Fair Housing Laws protect individuals and families from discrimination based on a variety of “protected classes.” In Virginia, landlords can legally refuse to rent to a tenant based on negative credit history, a pattern of non-payment, or poor prior rental history. However, landlords cannot discriminate and deny tenants access to a home they are qualified for based on any of the following reasons –
Fair Housing Protected Classes in Virginia
- Race, color, religion, national origin, sex, elderliness, familial status, disability, source of funds, sexual orientation, gender identity, or veteran status.
Comply with State Security Deposit Limits and Rules
To help allay the most common source of landlord-tenant disputes, Virginia has specific laws regarding the security deposit. Following these processes and rules as a landlord is vital to avoiding disputes, adding fines, and possible litigation. For instance, the maximum amount a landlord can legally charge as a deposit is two times the monthly rent. Additionally, once the tenant vacates, the landlord has 45 days to return or notify intent to withhold the deposit for any valid reason. Also, ensure you properly document repair receipts and notify the tenant in writing of any charges withheld from their deposit.
Pro Tip: Implement a thorough move-in and move-out process with written and photographic inspections to document the damage. This will help determine what is normal wear and tear and what could be tenant damage.
Provide Safe and Habitable Housing
Most states, including Virginia, have an “implied warranty of habitability.” That means landlords must maintain a safe and habitable property. While handling repairs promptly is good business practice anyway, this law specifically targets any issues that may threaten the health or safety of the tenant.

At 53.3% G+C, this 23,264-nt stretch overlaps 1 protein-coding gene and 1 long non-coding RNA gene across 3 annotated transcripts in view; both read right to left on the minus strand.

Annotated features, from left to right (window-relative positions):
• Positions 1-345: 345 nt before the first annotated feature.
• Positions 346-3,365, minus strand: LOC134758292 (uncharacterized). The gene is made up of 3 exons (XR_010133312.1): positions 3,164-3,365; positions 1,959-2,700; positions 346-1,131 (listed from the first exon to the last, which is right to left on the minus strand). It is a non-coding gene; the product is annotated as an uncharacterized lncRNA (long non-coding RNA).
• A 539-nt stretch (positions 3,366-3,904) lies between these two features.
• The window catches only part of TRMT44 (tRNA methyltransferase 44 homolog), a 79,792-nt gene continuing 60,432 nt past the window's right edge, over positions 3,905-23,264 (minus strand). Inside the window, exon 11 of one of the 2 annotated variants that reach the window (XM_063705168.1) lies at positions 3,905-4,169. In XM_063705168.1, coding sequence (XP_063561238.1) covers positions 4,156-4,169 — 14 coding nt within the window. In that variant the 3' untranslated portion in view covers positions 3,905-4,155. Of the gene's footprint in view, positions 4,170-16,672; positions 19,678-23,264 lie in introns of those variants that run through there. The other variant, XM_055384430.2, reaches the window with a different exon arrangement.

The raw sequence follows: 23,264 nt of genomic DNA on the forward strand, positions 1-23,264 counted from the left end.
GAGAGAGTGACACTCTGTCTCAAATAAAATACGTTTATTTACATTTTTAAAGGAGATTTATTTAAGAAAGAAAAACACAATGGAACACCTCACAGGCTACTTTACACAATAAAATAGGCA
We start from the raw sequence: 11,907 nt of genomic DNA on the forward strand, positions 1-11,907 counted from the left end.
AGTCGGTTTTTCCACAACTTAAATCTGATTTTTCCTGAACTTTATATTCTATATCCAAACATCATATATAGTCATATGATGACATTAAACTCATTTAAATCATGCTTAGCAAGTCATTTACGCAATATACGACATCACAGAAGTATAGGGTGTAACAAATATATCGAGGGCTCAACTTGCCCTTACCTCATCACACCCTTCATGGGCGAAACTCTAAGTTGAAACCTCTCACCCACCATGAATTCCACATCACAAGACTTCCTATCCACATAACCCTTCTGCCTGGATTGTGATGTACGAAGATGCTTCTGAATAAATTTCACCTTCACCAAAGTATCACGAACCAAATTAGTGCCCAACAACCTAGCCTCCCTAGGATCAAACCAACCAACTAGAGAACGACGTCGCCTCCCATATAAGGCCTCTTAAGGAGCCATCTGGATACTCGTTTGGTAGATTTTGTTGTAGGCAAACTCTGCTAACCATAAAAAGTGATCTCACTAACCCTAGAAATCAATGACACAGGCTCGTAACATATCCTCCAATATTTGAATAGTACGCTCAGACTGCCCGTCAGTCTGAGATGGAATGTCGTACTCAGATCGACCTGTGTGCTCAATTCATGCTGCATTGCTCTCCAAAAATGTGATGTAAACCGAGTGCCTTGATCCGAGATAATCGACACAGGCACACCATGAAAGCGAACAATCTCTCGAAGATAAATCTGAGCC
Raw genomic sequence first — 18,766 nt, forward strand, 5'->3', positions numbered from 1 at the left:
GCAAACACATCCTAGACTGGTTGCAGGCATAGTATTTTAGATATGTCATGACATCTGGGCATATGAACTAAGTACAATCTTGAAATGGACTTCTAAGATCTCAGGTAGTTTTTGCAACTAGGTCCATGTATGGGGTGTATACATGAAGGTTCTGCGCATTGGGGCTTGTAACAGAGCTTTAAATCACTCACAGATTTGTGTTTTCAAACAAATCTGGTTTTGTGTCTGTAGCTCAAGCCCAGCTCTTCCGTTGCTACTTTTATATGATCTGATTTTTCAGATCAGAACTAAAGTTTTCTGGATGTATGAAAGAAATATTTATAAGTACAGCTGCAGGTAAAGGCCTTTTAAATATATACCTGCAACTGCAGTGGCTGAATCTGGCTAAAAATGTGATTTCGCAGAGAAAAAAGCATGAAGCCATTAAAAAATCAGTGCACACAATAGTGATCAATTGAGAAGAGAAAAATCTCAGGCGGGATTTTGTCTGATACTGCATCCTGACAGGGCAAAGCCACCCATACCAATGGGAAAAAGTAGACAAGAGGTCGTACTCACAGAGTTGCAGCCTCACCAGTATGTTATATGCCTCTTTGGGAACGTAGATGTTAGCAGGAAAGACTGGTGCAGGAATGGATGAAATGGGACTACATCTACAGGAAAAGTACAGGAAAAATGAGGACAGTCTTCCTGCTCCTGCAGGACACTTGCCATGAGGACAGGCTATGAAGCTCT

Use a Legally Binding Rental Agreement
The rental lease agreement is the single most important document in the landlord-tenant relationship. Furthermore, it includes the rights, restrictions, and responsibilities for both parties. Typically, issues come from a landlord either intentionally or unintentionally inserting lease clauses that are illegal or discriminatory. Therefore, it is critical to use a comprehensive lease that a qualified attorney has reviewed.
Right of Entry
A landlord may own the rental property, but that does not mean they can show up whenever they like. Signing the lease affords the tenant a right to privacy. Therefore, landlords must provide adequate notice if they need to inspect or enter the property in any capacity other than an emergency. In Virginia, landlords must provide a minimum of 24 hours notice before entering.
Terminating or Evicting a Tenant
No landlord wants to think about having to evict a problem tenant. However, it does happen and when it does, following the letter of the law is key. Every state has specific rules regarding the length of notice needed and lawful reasons for the termination. The most important thing to remember in dealing with evictions is never to attempt a “self-help eviction.” Any retaliatory, discriminatory, or intimidating efforts are unlawful and could land the landlord in significant trouble. The best defense against potential eviction is a solid applicant screening process and detailed record keeping.